God says walk with me.
Crazy screams run alone.
Free Wills yields to you.
Four hundred feet at its highest elevation. No buildings, no roads and with the exception of huts, no infrastructure at all. No emergency responders, no sounds, no alarms. In fact, on North Sentinel Island in 60,000 years, not a single thing about it or its inhabitants – the Sentinelese – has changed. On December 26, 2004 an earth-rotation-altering earthquake and tsunami, that took the lives of one-quarter of a million people, on two continents in 13 countries, from 59 nations, yet somehow, the world’s most isolated neighborhood… yielded survivors.
from Brooklyn, New York
Asoh Black! w/ Joy
“….doing this to establish the kingdom of Jesus on the island … Do not blame the natives if I am killed.” – John Allen Chau
Inside Our Own Private North Sentinel Island
by Kendall F. Person
I have ventured inside of many houses of worship, a few I have joined, but most, for various reasons I moved on. So when I refer to my pastor, I speak of only one man, within a snapshot time frame, Pastor Dave Pitts of the Church of the Nazarene. I enjoyed the way he delivered his sermon, like an educational lesson, so that everyone could understand. I felt sincerity and comfort by the welcoming nature of the congregation.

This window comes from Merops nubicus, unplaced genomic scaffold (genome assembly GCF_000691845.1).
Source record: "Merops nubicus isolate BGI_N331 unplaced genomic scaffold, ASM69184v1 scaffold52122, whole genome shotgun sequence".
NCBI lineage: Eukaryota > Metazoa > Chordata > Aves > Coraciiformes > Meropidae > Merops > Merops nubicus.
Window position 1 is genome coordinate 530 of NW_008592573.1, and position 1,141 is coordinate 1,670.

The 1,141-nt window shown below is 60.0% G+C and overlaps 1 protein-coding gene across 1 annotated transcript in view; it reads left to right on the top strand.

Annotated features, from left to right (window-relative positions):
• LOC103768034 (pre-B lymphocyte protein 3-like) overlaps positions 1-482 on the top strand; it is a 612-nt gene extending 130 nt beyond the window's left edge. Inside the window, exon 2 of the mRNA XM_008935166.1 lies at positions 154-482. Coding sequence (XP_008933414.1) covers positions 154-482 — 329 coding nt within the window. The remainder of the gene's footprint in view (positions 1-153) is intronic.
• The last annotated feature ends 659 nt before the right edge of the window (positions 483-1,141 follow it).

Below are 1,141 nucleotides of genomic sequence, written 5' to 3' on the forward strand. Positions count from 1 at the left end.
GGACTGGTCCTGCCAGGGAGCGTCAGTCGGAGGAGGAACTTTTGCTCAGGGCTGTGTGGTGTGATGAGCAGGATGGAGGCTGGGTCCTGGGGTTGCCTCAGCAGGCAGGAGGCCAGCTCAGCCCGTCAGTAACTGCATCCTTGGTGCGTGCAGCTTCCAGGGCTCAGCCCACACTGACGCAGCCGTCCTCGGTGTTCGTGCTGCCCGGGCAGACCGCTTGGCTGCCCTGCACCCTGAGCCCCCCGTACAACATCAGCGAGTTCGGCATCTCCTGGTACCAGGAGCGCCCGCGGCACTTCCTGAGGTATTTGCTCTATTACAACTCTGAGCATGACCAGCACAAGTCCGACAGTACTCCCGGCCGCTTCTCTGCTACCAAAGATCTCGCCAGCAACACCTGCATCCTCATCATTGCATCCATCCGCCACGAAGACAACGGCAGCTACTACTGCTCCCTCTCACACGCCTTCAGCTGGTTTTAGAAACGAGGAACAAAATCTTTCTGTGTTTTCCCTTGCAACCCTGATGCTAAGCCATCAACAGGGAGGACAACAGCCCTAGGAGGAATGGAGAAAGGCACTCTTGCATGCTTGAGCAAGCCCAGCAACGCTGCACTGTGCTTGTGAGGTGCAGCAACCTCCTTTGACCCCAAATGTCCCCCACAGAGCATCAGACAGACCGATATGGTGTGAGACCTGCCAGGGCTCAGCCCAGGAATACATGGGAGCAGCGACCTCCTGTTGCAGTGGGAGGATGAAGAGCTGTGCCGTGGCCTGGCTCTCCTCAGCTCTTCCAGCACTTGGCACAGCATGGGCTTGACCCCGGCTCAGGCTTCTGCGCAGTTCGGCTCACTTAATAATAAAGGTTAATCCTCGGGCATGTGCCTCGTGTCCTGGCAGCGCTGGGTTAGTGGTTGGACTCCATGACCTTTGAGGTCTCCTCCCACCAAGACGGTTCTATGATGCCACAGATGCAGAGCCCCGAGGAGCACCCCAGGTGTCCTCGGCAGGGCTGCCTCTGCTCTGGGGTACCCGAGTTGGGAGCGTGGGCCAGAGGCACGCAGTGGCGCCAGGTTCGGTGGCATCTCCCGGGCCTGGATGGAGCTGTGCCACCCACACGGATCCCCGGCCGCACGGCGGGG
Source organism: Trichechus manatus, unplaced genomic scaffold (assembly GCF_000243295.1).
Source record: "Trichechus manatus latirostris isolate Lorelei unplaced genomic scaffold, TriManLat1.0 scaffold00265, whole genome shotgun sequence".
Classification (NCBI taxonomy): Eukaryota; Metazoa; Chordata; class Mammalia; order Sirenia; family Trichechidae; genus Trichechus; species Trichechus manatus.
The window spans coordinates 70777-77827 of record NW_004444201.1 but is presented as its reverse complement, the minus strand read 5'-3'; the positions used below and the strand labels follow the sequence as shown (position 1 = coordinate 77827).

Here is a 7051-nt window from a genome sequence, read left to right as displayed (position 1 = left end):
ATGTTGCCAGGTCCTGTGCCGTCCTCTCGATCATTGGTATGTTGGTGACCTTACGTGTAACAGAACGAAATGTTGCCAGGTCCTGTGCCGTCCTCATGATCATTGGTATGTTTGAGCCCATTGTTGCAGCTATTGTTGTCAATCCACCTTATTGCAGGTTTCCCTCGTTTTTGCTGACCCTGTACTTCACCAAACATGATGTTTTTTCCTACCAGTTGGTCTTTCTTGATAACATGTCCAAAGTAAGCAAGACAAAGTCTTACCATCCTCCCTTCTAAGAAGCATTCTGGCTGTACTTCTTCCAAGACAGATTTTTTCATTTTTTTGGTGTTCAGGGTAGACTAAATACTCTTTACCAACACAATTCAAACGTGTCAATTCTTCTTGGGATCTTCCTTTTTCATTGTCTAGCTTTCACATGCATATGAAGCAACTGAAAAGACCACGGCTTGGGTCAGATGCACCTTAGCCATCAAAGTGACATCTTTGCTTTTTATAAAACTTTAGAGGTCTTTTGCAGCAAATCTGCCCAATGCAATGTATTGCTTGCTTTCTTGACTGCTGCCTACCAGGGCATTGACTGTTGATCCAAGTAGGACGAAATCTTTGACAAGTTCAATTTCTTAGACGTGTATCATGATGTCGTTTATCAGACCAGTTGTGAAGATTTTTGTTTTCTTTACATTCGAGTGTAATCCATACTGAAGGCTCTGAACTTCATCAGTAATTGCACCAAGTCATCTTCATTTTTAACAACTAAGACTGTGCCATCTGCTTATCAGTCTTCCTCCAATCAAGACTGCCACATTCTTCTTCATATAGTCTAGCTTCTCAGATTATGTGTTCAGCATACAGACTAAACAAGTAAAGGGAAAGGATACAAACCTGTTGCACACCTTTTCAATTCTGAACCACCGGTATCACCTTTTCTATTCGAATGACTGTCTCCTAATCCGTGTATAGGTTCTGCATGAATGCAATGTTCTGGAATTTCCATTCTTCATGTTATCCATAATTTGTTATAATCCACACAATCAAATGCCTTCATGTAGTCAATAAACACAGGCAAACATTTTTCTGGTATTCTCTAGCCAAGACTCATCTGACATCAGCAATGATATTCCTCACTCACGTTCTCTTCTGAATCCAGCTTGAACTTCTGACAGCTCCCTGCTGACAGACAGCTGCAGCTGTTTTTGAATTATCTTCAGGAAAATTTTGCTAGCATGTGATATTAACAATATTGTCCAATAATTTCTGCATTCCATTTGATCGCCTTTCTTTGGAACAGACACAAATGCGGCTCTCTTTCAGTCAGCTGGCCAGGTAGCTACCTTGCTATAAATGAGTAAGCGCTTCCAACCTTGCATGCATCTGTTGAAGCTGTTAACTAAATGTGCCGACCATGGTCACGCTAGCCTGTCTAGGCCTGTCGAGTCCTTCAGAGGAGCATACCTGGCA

But more than anything else, the sincere belief and absolute passion in his summation of a one on one conversation. “But in the end, this is what I believe,” looking down at the Holy Bible he clutched with both hands. No high horse, no judgement, yet sound in his faith; and I grabbed hold of that emotional, unconquerable belief. Though I no longer attend service, nor an unofficial member of the church, it is that walk with Pastor, within his walk with the Lord, that reminds me, that I am not alone, even when all of the air has been blown out.
But the mind, controlled by the imagination, led by free will can begin to play tricks on us, yet nourishing our mental health, does not often find its proper place in the conversation. And even as doubt begins to surface, causing our self-confidence to drain, and while we notice the difference, our minds may interpret it as something else. The stresses of life, the gravity of faith and an awakened mental disorder do not always intersect. Sometimes they merge.